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Studio of Domenikos Theotokopoulos, called El Greco (Crete 1451-1614 Toledo)
Studio of Domenikos Theotokopoulos, called El Greco (Crete 1451-1614 Toledo)

The Agony in the Garden

Studio of Domenikos Theotokopoulos, called El Greco (Crete 1451-1614 Toledo)
The Agony in the Garden
with signature 'doménikos theotokópoli' (lower right)
oil on canvas
29 1/8 x 17 3/8 in. (74 x 44 cm.)
Contini Bonacossi, Florence.
A.L. Mayer, Dominico Theotocopuli El Greco, Munich, 1926 and 1931.
J. Camón Aznar, Domenico Greco, Madrid, 1950, pp. 810 and 1362, fig. 625.
H.E. Wethey, El Greco and his School, Princeton, II, 1962, pp. 168 and 169, no. x-15, as 'School of El Greco'.
R. Longhi, 'A Monograph of El Greco', in Paragone, March 1963, v. 14, no. 159, pp. 49-56.
Gianna Manzini, L'opera completa del Greco, Milan, 1969, p. 120, no. 153e, as 'El Greco'.

Lot Essay

Born in Crete circa 1541, Domenikos Theotokopoulos, known as El Greco was one of the most original and interesting painters of sixteenth-century Europe, transforming the Byzantine style of his early paintings into another, wholly Western manner. He was active in his native Crete, in Venice and Rome and, during the second half of his life, in Toledo where he was renowned for his originality and extravagance.

The present work depicts The Agony in the Garden and is a copy made by El Greco's studio of a prime autograph version in Andújar (there are three other autograph versions in Cuenca, Budapest and Buenos Aires). El Greco was extremely productive in Toledo where he had an active workshop. Toledo was then the ecclesiastical capital of Spain, the see of the primate of Spain and embodied to a certain extent the spirit of theological renewal and reform that characterized the Counter-Reformation. Accordingly El Greco received many local commissions of religious paintings.

This composition depicts the episode after the Last Supper and immediately before his arrest when Christ retired to the Mount of Olives to pray. 'Agony' (from the Greek agon, a contest) here signifies the spiritual struggle between the two sides of his nature, the human that feared the imminent suffering and would have avoided it, in conflict with the divine that gave him strength. El Greco deftly conveys this concept by using a fence of recently cut wood to separate the fallibly human, sleeping Apostles - and by extension the human viewer, from the divine person of Jesus. It was this gap between the human and the divine that the Counter-Reformation Church sought to bridge. El Greco used an extremely similar vertical format to his Venetian contemporary Francesco Bassano (now in a private collection, Florence) that may suggest a common prototype or a source in print not yet identified.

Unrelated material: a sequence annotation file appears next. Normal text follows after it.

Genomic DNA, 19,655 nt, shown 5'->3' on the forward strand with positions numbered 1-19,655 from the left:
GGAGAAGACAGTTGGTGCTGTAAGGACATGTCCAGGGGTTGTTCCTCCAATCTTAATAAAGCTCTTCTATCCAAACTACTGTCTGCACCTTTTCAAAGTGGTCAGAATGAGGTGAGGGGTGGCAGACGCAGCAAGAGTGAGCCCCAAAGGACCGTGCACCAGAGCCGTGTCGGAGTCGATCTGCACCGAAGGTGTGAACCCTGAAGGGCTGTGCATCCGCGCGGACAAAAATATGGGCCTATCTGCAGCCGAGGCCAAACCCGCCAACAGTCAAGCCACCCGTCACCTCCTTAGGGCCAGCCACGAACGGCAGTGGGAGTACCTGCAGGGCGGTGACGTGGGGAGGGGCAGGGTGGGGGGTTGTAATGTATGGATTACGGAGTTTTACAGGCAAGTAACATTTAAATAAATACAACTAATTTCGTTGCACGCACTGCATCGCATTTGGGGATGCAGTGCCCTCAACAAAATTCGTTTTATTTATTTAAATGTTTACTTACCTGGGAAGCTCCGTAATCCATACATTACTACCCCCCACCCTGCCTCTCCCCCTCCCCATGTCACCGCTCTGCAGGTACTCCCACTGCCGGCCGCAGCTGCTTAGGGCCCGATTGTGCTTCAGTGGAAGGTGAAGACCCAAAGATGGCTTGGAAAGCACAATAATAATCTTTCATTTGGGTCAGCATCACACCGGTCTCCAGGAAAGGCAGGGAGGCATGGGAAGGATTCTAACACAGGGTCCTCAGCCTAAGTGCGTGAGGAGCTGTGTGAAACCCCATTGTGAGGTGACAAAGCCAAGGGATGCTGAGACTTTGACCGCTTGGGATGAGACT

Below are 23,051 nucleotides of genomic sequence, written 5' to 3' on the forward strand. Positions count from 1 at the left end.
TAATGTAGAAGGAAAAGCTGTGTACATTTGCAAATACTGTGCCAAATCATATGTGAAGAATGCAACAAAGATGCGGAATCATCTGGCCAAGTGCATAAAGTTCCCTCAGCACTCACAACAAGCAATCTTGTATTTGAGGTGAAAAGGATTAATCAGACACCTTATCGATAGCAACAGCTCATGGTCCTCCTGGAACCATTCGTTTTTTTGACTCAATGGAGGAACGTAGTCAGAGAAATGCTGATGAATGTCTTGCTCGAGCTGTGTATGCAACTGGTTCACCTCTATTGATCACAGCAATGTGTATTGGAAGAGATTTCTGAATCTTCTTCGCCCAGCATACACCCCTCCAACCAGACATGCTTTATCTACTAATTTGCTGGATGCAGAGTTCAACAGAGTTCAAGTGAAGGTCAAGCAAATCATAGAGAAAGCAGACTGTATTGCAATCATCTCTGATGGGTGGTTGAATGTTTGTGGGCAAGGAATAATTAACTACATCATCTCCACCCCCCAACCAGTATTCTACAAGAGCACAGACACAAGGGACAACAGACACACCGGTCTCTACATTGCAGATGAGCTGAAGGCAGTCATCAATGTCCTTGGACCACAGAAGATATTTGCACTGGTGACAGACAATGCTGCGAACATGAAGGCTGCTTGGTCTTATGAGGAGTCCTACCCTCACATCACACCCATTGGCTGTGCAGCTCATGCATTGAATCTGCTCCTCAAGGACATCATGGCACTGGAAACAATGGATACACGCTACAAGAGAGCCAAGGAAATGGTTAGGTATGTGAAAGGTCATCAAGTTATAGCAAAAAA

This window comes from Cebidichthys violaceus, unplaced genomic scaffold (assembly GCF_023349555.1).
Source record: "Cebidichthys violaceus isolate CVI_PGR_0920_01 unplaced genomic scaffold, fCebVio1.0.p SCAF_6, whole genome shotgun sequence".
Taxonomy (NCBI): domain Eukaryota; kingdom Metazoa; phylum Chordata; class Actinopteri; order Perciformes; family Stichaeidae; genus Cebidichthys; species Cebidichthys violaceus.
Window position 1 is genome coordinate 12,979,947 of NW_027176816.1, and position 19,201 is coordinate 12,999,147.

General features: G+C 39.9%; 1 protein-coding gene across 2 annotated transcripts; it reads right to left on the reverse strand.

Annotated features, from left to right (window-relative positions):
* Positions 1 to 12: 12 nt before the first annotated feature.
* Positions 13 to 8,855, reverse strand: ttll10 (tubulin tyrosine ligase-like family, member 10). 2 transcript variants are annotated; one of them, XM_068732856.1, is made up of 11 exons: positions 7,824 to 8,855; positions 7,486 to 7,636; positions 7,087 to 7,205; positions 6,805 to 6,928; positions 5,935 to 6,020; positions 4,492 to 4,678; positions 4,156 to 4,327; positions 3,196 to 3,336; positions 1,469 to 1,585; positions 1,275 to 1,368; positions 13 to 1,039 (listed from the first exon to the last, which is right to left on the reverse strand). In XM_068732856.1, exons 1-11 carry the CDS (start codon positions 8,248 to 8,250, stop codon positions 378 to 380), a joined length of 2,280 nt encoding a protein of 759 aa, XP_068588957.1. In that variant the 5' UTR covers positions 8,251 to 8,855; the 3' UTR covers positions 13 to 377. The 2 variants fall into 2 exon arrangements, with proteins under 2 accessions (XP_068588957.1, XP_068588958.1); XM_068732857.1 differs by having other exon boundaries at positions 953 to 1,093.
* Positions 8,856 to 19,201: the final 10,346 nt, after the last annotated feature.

The nature of Christ's vision takes on the form of an angel appearing on a cloud and bringing the chalice and wafer. Shrouded in divine light a kneeling Jesus watches in awe. Below him are the three disciples: Peter, grey-haired with a curly beard; James who has dark hair and a beard and John, the youngest, with long hair. The treatment of their bodies with the elongated forms is characteristic of the artist and exhibits a powerful sense of human anatomy - for example in the way James' wrist supports his head or in the way John's yellow mantle curves around the form of his legs. In the distance, illuminated by the moon, are the city of Jerusalem and a group of approaching figures - the soldiers led by Judas. The colors here are pure and brilliant and juxtaposed with one another create vibrant effects.

Huxley wrote about how El Greco used natural objects as the raw material out of which, by a process of calculated distortion, he might create his own world of pictorial forms, and how within this private universe the artist situated his religious subject matter using it as a vehicle for expressing what he wanted to say about life. This can be applied to the current work that reveals complexities in terms of composition, subject matter, and a larger meaning that transcends time and space.

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